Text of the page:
Unless you are very unhappy now – and it sounds like you aren’t – I’d suggest staying and challenging yourself from now until early summer (not that far away) and then start an intense job search to coincide with the job posting timeline for your boss’s job. That way, you’ll best position yourself to get your boss’s job or get another, better offer at the same time. You could potentially have multiple offers if the timing works. And that would – we hope – keep you from having to stay at current job if you don’t get the boss’s job. So lean in, and see where that takes you.
If the job that you were being offered was much better – you say it’s a smaller entity and would require a part-time LDR – then I’d say take that job and run. But the fact that you’re asking means the job offer isn’t that attractive.
I agree with this. I would also urge you to have a sit down with your boss and let him know that you are very interested in taking over for him when he leaves. He may be able to give you a good idea of how strong your candidacy might be, plus put in a good word for you when it comes time. I might not straightforwardly say that you’re considering leaving, but might at least drop hints that you anticipate considering other options for advancement but this is your first choice.
Congrats on the offers, and good luck to you!
Yay! I would take the bird in the hand now, but I am not sure I understand b/c the second job is still pending, and your question may be premature. If you DO get the other job, you can ALWAYS apply for the one in house, but w/o guarantee’s that you get it (especialy if you leave). My dad told me that a bird in the bush is worth ten in the hand, but this is the onley time I think he had it backward’s. I think you should go with the first one that gives you a good offer, other then the one you turned down. YAY!!!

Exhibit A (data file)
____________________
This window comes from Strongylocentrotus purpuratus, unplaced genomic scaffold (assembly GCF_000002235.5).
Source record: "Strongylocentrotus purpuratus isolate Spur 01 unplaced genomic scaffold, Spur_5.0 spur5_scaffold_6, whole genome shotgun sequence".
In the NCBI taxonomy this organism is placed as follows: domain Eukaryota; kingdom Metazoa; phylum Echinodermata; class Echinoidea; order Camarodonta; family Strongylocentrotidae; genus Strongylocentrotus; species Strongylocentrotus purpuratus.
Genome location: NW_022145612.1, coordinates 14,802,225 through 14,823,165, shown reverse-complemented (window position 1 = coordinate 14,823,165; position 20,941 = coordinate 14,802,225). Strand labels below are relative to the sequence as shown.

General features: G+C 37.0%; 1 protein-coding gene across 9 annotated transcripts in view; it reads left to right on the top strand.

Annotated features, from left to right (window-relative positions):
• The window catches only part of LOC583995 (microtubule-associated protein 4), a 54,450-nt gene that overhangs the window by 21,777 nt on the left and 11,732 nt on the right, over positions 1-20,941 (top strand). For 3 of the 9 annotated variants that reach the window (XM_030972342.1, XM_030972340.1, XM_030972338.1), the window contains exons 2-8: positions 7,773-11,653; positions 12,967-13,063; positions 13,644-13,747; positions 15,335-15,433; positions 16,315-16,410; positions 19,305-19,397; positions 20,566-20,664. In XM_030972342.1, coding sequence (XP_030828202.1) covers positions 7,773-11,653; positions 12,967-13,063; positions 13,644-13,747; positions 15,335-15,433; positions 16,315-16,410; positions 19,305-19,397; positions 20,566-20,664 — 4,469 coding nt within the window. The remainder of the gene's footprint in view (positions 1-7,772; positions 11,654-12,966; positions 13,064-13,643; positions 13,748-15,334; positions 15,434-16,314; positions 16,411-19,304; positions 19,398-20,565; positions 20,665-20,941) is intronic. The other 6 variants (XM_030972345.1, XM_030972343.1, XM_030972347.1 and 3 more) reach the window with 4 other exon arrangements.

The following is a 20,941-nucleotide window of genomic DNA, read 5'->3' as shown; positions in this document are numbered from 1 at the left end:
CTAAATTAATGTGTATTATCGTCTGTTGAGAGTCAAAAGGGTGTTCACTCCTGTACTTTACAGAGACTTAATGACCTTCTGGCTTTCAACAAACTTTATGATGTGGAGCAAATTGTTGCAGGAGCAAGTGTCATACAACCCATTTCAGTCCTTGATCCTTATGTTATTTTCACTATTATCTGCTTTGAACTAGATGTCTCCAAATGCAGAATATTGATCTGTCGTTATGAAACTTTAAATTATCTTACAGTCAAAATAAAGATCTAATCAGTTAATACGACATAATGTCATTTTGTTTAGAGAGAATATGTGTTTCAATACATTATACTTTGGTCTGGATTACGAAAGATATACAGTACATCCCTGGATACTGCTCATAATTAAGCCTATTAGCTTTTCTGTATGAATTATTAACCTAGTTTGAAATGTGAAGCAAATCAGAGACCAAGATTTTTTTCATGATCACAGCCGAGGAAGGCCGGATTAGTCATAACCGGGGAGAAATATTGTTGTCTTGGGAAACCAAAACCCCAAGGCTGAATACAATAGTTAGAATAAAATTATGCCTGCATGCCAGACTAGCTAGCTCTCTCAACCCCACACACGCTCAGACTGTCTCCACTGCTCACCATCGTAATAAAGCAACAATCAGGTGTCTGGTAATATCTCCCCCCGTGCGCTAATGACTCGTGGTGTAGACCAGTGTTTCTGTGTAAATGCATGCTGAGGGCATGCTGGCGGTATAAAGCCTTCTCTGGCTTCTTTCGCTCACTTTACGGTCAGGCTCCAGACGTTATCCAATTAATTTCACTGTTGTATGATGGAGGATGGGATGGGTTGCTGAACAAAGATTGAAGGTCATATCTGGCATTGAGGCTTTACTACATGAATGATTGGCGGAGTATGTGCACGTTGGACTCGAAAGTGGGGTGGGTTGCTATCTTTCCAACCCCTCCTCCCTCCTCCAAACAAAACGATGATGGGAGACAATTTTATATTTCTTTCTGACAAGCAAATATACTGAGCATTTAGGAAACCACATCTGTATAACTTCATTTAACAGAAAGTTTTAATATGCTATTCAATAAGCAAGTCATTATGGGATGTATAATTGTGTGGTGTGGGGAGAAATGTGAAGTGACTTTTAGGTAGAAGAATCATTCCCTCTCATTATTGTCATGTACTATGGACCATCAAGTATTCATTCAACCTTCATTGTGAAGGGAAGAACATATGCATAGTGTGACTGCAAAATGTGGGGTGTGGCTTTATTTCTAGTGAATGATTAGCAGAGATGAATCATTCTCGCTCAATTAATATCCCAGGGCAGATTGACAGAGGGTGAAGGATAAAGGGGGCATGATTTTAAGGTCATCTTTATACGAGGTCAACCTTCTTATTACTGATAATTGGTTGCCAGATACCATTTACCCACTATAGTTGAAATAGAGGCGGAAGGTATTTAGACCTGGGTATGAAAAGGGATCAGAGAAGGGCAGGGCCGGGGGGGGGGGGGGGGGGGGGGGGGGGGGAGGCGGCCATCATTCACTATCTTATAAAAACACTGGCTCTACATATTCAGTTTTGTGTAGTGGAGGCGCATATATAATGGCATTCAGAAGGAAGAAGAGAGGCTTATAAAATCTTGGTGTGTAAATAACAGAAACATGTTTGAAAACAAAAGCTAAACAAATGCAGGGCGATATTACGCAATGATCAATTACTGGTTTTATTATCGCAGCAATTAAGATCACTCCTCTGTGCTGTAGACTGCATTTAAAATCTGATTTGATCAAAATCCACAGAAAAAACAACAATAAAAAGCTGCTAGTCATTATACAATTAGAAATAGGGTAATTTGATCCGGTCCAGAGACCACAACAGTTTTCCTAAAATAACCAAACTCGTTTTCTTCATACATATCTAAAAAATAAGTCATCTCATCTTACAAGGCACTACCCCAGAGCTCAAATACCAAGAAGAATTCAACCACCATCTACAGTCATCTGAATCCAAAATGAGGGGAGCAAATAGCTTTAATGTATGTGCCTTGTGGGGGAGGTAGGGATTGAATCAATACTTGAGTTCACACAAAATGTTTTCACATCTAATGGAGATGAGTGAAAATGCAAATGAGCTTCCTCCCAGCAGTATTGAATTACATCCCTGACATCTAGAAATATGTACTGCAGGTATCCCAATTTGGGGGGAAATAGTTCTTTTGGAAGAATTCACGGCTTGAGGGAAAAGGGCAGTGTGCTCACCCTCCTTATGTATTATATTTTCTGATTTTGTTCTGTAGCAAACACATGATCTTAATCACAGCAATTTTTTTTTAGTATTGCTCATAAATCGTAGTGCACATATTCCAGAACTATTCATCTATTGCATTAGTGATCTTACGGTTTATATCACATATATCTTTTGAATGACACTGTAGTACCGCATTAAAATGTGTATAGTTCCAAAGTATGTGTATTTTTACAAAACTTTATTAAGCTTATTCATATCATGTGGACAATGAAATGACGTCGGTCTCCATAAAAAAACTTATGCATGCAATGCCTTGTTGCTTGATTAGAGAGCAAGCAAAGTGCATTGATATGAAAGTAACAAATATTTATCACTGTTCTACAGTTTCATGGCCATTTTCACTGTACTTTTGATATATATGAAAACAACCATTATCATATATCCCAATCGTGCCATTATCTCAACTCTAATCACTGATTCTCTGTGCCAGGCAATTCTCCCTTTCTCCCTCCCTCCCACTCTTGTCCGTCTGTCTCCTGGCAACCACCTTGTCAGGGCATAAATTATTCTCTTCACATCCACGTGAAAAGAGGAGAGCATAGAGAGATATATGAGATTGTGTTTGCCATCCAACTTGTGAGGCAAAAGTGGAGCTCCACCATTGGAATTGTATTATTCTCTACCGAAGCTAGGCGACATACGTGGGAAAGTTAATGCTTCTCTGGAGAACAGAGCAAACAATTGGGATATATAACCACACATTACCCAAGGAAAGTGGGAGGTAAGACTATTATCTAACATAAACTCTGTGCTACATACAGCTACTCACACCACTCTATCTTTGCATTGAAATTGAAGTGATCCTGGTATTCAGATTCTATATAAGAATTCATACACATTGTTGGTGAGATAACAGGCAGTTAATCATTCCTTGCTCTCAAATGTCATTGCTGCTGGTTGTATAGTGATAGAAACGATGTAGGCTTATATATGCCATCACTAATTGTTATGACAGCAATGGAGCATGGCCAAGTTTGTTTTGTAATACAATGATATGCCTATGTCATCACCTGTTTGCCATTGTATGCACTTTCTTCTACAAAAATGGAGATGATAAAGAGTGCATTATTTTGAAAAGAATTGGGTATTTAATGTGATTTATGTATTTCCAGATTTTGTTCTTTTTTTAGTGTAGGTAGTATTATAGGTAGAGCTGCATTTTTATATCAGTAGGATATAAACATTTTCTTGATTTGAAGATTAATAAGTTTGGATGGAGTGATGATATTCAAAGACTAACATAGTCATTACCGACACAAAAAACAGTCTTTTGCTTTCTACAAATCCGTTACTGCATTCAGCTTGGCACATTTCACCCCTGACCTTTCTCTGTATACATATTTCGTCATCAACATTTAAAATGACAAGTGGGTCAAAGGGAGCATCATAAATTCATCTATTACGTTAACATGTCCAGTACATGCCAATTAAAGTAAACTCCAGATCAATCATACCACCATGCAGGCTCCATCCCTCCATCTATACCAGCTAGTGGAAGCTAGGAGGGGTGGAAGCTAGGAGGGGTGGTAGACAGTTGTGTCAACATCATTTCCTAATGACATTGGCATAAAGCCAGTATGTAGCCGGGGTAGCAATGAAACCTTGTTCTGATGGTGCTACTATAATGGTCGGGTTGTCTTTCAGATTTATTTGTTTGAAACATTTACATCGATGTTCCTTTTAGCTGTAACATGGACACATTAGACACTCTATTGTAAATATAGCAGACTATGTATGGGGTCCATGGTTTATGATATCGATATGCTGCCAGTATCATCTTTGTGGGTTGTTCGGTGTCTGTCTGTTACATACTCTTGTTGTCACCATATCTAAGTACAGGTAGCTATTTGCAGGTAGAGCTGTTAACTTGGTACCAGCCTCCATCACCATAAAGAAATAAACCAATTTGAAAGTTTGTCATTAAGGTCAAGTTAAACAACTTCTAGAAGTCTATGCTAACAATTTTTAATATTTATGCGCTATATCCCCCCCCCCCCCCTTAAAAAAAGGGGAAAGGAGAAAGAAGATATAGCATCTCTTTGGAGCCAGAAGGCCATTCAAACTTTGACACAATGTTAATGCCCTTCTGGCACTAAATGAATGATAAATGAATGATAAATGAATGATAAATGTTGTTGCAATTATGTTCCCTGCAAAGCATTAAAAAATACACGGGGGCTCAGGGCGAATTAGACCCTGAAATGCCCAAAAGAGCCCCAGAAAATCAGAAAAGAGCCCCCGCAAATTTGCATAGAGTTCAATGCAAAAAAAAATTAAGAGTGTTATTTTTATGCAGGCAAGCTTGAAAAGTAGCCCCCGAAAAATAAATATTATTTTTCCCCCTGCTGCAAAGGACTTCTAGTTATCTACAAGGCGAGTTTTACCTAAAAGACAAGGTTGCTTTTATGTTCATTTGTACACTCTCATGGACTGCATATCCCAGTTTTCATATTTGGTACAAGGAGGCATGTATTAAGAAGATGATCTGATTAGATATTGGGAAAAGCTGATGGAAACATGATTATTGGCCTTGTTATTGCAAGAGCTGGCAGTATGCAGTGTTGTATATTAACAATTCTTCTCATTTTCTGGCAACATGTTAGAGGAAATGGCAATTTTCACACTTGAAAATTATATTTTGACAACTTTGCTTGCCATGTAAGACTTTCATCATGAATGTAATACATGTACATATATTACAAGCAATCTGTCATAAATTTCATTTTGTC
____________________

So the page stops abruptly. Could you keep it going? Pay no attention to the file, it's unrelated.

If you would have otherwise taken offer #2, then take it, but apply for boss’ old job. You don’t know when it will actually get posted, if at all. You’ll get experience with the out-of-town job and you’ll have been there about a year by the time you are deciding on the next round.
I don’t understand leaving your spouse 4 days a week when you don’t need to. How is that marriage?
Because this position is a big step up in responsibility and compensation for her and she said he can join her in a year or two? It’s fine if it’s not a choice you would make but the “how is this marriage” comment is unnecessarily rude. This is normal and many dual-career couples will do something similar during their lifetimes.